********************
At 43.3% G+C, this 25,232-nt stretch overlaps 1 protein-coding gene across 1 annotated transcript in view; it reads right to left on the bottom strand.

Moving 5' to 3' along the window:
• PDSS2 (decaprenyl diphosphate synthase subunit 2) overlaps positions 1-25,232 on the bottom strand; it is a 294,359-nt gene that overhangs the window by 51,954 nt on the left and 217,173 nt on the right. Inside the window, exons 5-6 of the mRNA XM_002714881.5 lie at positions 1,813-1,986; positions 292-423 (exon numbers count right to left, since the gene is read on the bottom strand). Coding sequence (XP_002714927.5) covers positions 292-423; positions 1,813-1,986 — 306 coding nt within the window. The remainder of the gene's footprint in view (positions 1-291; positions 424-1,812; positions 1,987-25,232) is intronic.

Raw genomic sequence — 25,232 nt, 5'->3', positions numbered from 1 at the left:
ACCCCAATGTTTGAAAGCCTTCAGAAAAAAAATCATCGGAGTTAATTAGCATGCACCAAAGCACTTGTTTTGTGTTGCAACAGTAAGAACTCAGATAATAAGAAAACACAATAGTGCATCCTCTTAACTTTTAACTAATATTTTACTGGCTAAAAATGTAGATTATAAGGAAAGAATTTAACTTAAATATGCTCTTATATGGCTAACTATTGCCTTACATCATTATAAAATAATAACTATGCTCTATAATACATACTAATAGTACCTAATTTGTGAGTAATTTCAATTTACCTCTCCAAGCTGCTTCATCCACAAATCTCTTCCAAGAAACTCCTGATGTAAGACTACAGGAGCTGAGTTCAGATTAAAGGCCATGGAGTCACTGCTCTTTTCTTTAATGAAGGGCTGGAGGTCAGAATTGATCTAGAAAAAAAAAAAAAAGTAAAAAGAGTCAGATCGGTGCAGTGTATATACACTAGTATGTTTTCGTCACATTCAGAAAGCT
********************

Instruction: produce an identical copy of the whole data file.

At 43.3% G+C, this 25,232-nt stretch overlaps 1 protein-coding gene across 1 annotated transcript in view; it reads right to left on the bottom strand.

Moving 5' to 3' along the window:
• PDSS2 (decaprenyl diphosphate synthase subunit 2) overlaps positions 1-25,232 on the bottom strand; it is a 294,359-nt gene that overhangs the window by 51,954 nt on the left and 217,173 nt on the right. Inside the window, exons 5-6 of the mRNA XM_002714881.5 lie at positions 1,813-1,986; positions 292-423 (exon numbers count right to left, since the gene is read on the bottom strand). Coding sequence (XP_002714927.5) covers positions 292-423; positions 1,813-1,986 — 306 coding nt within the window. The remainder of the gene's footprint in view (positions 1-291; positions 424-1,812; positions 1,987-25,232) is intronic.

Raw genomic sequence — 25,232 nt, 5'->3', positions numbered from 1 at the left:
ACCCCAATGTTTGAAAGCCTTCAGAAAAAAAATCATCGGAGTTAATTAGCATGCACCAAAGCACTTGTTTTGTGTTGCAACAGTAAGAACTCAGATAATAAGAAAACACAATAGTGCATCCTCTTAACTTTTAACTAATATTTTACTGGCTAAAAATGTAGATTATAAGGAAAGAATTTAACTTAAATATGCTCTTATATGGCTAACTATTGCCTTACATCATTATAAAATAATAACTATGCTCTATAATACATACTAATAGTACCTAATTTGTGAGTAATTTCAATTTACCTCTCCAAGCTGCTTCATCCACAAATCTCTTCCAAGAAACTCCTGATGTAAGACTACAGGAGCTGAGTTCAGATTAAAGGCCATGGAGTCACTGCTCTTTTCTTTAATGAAGGGCTGGAGGTCAGAATTGATCTAGAAAAAAAAAAAAAAGTAAAAAGAGTCAGATCGGTGCAGTGTATATACACTAGTATGTTTTCGTCACATTCAGAAAGCT